The minefield was laid the day before in order to prevent prowling Japanese submarines from secretly entering the channels leading to the port of Luganville in Espiritu Santo. Luganville was used as a major staging ground to halt the rapid Japanese advancement across the Pacific in the early part of WWII. It went on to become the largest naval and military facility in the Pacific with the exception of Pearl Harbor. The USS Tucker had received no written information as to the laying of this minefield nor did they receive any transmission prior to the explosion even though the radioman had translated all communications in a timely fashion.
The USS Tucker Sinking"Jackknifed" amidships and under tow by USS YP-346 in the Bruat Channel, Espiritu Santo, New Hebrides, at about 2330 Hrs. GCT, 3 August 1942. Tucker had struck a mine in the area at about 2145 Hrs. GCT on that day, breaking her keel. She sank on 4 August. Photographed from a plane based on USS Curtiss (AV-4). U.S. Naval Historical Center Photograph. The moment the ‘Tucker’ struck the mine her fate was sealed. The massive explosion snapped the keel in the center nearly splitting the ship in two when she folded in upon herself. The flooding of the ship was rapid and all power lost due to flooding of the boilers. The ship now crippled drifted helplessly back the way she came through the minefield. All watertight hatches were sealed and canvas stuffed in to the vents to stem the flow of flooding water. The ‘Tucker’s’ commander, desired to save his foundering ship by towing her to the near-bye beach in order for salvage to take place. When he requested assistance from nearby vessel, the SS Nira Lukenbach, the captain of the ship declined to tow due to fear of standing in to the same minefield the ‘Tucker’ had just gone. However, the ‘Lukenbach’ had sent two boats to aid with the evacuation of any crew.
A few hours later, the USS YP-346 arrived to assist the ‘Tucker’ and managed to tow her to shallow water, but neglected to bring her to the beach due to the captains fear of running up onto the beach himself. The ‘Tucker’, sinking fast with bow and stern sticking far out of the water, eventually ran aground in 60’ of water. Both ends of the vessel slowly made their descent and sank from sight a few hours later. All, but six crew members managed to successfully evacuate the vessel. Three died in the initial explosion and three more who were reported missing after the ship sank. So came the end of the USS Tucker and the six souls that went with her, the hapless victims of a naval clerical snafu. Revenge for the Japanese attack at Pearl would have to be exacted by others. The ‘Tucker’ had done all she could.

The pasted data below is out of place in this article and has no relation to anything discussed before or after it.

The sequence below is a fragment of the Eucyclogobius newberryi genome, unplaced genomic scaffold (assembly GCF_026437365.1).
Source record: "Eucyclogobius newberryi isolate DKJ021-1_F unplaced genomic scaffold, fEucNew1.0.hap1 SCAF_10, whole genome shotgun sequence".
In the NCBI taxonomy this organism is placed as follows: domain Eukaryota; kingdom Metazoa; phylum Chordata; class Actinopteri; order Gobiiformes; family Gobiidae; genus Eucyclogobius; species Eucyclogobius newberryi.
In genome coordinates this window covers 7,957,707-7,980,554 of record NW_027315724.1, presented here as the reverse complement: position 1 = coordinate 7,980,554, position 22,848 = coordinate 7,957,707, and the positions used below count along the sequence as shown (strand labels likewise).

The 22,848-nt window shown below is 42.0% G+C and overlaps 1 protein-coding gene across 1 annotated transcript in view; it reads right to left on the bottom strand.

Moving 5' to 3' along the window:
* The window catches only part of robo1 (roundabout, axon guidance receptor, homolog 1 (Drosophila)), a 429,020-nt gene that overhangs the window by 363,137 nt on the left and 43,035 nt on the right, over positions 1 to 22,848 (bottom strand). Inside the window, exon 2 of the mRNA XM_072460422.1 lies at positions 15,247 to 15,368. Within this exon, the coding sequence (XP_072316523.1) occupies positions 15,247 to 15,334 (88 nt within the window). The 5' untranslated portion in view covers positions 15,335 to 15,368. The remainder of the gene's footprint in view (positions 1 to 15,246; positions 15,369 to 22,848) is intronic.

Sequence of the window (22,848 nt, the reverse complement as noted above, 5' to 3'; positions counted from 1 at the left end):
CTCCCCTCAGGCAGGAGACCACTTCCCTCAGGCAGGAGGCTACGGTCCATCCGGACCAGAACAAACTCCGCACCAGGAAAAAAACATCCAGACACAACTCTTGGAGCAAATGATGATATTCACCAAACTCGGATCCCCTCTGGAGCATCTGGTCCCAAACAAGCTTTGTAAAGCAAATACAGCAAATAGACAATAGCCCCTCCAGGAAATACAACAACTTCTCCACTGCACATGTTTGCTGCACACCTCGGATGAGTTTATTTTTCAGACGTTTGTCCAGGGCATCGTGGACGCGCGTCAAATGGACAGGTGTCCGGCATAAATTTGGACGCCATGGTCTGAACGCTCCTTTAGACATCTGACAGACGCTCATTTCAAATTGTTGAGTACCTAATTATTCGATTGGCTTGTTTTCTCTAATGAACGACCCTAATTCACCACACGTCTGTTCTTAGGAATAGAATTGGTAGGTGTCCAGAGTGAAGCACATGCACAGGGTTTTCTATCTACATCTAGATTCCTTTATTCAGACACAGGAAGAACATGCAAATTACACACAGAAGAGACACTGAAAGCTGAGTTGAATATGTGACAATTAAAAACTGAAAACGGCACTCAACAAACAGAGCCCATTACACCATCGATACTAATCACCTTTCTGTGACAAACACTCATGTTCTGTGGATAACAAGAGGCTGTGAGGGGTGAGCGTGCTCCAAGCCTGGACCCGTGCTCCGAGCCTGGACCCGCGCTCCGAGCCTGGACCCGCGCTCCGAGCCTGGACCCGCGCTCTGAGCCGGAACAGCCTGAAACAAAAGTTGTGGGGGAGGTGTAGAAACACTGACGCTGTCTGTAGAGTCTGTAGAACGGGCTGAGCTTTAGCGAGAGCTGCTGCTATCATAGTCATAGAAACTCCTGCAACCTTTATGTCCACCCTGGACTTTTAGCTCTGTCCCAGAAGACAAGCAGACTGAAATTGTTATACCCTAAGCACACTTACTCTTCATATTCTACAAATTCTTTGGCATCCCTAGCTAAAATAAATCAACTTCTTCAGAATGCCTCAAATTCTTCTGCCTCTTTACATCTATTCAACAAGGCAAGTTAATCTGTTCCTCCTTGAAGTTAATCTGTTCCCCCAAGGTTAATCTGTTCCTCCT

The Wreck of the USS Tucker w/SeafanA beautiful seaman decorating the remains of the USS Tucker. The indignities upon the ‘USS Tucker’ did not end here. After her sinking she became victim of navy salvors removing any equipment deemed valuable to the war effort. After the war private salvors dived the wreck seeking valuable metals and anything else of value at the scrap yard. The vessel was torn limb from limb in the attempt to remove brass portholes, copper piping and heat exchangers. Sport divers, later on, added to the melee by taking whatever could be found in the rubble for souvenirs and keep sakes.
The first time I dived the USS Tucker was in May of 2006 while spending four months in Vanuatu filming and documenting one of the world’s largest accessible shipwrecks, the SS President Coolidge. With tragic irony, the 650’ SS President Coolidge also struck the same minefield as the ‘Tucker’, but in a different section on October 26, 1942; less than three months later! Apparently, the US Navy had done such a fine job keeping the minefield a secret that two of their own ships unknowingly met their demise at the hands of the mines. This can only be added evidence to support the theory that the US military was highly disorganized and unprepared in the early stages of WWII.
My main focus while in Vanuatu was to dive the ‘Coolidge’ as much as possible in order to obtain enough footage to finish my first documentary, The Wreck of the SS President Coolidge. (The story of the ‘Coolidge’ is a vast one and should be told in full another time.)
Wreck of the USS Tucker BowThe bow section of the USS Tucker lying in the sand on its port side. The dive operators I was working with at the time informed me of another lesser known WWII wreck that was a 40 minute boat ride away. However, I insisted that my main focus was on the ‘Coolidge’ and showed little interest. When they added that the wreck was a US destroyer that won a Battle Star at Pearl Harbor, I responded, “why didn’t you say so before”. With that said, I took the bait and the hook was set. The next day, I found myself racing across the Segond Channel in a small fiberglass skiff with a pair of outboard engines propelling us towards the remains of the USS Tucker on the north east side of Malo Island.